Marion of Staying Connected in Later Life tells the Gurn:
"We are looking for people over 60, who live with arthritis or other long-term health conditions, who feel isolated or lonely and would like the opportunity to learn how to self-manage. We have a team of trained volunteers who understand what it is like to live with a long-term condition and chronic pain. They are ready to provide people with personalised support to help them take control over their condition. Participants receive a personalised action plan, based on their own circumstances, and what they would like to achieve. Then volunteers visit them at home every week for up to eight weeks, to help follow the action plan, and identify a community activity they would like to attend."
Maron sent us a poster which is a bit difficult for us to display given the size limitations of the page so we've reproduced the text from the poster below. You can see the poster here however.
June is one of a team of Volunteer Connectors delivering a new type of support to older people with arthritis/other long-term conditions in Nairn and the surrounding area. June lives with Ehlers Danlos Syndrome (EDS) and, therefore, understands the difficulties involved in living with chronic pain and physical limitations.
The Staying Connected in Later Life service aims to help people take more control over their lives by participating in a short-term 1-1 mentoring programme. They are matched with a Volunteer Connector who visits them at home to help them:
- Learn self-management techniques to better manage their condition(s)
- Make positive choices to achieve their own personal goals
- Identify and engage with community activities to keep them connected
June was recently matched with Jack, who had been discharged from hospital after a prolonged stay with severe and multiple medical problems. When he returned home, he was using a wheelchair to get around indoors and a scooter for outdoors. Jack was determined to get back on his feet as soon as possible and he was already managing well under the circumstances. But he was feeling quite low about his limitations: the inability to get out in his car, his motorhome, etc. meant he had to find new hobbies. He rarely had visitors and he didn’t like to ask for help either.
We used the Older Persons Outcomes Star to identify what Jack wanted to achieve and what stage he was at currently. We looked at what mattered most to Jack, and where he might need some support. From this, we were able to break down Jack’s personal goals into manageable steps and develop an Action Plan that June would support him to follow, making use of self-management techniques to help him take control over his condition.
June visited Jack every Tuesday for eight weeks and they followed the plan together, which enabled Jack to set himself goals in between visits. Each time Jack achieved his weekly goals, he grew in confidence and felt better equipped to make even more progress. As his self-esteem grew, Jack was also doing exercises he had been given by the physiotherapy team, to strengthen his muscles, and using a walker provided by the OT to get about the house. But to get back behind the wheel of his car, he needed a lighter wheelchair. “That’s okay”, says Jack, “I know where I can buy a lightweight wheelchair!”.
There was no stopping him, he was highly motivated and thus able to benefit from June’s gentle guidance and support to make steady progress towards his goals. During their eight weeks together, they discussed action-planning, problem solving, assertive communication, pacing, prioritising, and they identified a group that Jack could join when he was able. And, once he got his lighter wheelchair he could drive himself right to the door and even offer other people a lift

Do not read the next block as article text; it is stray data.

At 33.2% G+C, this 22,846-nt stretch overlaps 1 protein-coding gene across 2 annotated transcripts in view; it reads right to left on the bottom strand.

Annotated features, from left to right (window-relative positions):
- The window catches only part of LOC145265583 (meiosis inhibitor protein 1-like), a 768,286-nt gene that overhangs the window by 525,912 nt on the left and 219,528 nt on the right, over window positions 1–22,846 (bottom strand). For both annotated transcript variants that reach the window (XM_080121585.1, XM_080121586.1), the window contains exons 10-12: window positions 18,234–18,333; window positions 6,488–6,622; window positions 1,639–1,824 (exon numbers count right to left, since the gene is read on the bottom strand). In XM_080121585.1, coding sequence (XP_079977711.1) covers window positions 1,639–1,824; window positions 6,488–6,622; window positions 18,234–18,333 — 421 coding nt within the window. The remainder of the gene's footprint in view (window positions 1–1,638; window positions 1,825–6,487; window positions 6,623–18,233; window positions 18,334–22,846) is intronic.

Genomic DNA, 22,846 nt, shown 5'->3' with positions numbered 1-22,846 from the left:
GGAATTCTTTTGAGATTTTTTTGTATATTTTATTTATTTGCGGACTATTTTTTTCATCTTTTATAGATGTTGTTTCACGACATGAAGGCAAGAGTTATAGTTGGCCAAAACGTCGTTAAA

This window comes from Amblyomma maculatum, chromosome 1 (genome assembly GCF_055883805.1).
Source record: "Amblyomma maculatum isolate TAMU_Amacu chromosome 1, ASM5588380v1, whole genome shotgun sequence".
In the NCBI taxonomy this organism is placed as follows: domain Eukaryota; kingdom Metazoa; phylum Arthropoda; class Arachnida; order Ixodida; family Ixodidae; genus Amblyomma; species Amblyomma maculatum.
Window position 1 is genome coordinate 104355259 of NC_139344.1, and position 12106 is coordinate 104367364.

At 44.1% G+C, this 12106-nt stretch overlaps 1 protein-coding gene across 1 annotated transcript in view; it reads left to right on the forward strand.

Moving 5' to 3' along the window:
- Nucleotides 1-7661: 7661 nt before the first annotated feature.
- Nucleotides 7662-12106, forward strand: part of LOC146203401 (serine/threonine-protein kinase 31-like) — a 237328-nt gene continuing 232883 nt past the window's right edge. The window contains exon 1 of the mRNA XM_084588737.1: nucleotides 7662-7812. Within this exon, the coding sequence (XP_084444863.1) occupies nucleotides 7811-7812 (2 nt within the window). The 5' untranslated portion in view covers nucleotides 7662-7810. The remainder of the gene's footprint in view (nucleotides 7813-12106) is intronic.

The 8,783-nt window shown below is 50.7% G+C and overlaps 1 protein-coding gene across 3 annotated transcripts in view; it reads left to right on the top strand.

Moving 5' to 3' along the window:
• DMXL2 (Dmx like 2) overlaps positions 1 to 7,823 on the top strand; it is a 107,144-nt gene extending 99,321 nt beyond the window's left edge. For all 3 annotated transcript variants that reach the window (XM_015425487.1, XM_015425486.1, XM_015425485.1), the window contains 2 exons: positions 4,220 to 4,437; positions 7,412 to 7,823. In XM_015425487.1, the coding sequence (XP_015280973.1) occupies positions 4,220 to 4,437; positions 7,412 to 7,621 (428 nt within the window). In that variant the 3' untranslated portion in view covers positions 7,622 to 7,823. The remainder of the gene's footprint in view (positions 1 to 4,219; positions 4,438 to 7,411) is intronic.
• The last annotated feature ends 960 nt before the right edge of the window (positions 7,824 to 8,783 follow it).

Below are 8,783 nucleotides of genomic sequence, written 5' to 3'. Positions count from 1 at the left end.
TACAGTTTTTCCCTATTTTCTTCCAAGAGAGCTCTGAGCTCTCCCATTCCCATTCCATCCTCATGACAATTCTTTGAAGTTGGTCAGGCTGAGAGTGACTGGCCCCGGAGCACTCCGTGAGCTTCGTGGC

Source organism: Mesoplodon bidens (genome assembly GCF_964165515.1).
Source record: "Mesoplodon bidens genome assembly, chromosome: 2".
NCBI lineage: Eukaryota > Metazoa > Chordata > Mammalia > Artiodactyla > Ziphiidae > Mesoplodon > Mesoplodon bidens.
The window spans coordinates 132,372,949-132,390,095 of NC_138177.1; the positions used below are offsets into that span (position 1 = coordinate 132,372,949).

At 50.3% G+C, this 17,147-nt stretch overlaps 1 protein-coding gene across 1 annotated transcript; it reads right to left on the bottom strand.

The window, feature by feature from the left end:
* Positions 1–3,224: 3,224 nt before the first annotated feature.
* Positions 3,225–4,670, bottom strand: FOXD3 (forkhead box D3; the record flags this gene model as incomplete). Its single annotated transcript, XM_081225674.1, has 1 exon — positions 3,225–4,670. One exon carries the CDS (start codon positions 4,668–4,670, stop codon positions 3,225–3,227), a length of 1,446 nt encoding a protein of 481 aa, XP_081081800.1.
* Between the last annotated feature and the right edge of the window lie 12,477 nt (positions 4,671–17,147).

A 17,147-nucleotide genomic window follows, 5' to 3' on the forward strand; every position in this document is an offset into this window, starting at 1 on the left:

It wasn’t always plain sailing, there were some setbacks, which Jack used the problem-solving technique to resolve. And there were low points when Jack was very anxious about a close family member who was very ill. June provided a valuable listening ear, and reassurance for Jack when he reached a low ebb. With such high expectations of himself, he was prone to getting frustrated at what he perceived as slow progress, but June kept him focused on what was achievable, reminding him how far he had already come in a relatively short period of time.
Jack has made excellent progress so far, but more importantly he has picked up some new skills, which he took to very quickly, and will stand him in very good stead in the future. Whoever said you can’t teach an old dog new tricks was clearly wrong!
(Jack’s name was changed to protect his identity.)
Staying Connected in Later Life is an Arthritis Care service, which is part of Arthritis Research UK since our recent merger. If you or someone you know is:
- Isolated or lonely
- Living with arthritis or other long-term conditions
- Over 60 years of age
- Interested in volunteering
What a fantastic service they are offering. Well done to Nairn again, for taking on the needs of anyone and everyone who requires help. I do know that occasionally, there are issues with people who are housebound, or who cannot be discharged from hospital, due to lack of available carers. There are many, recently retired people in the community who I am certain, would love to help, but need a helpful bit of guidance to get started. For example, getting PVG clearance (Police checks to you and me) and ensuring that insurance, if needed, is in place to help people on a voluntary basis. Good luck to Nairn. Wish I lived a lot nearer than I do or I would be volunteering to help the Staying Connected in Later Life team.
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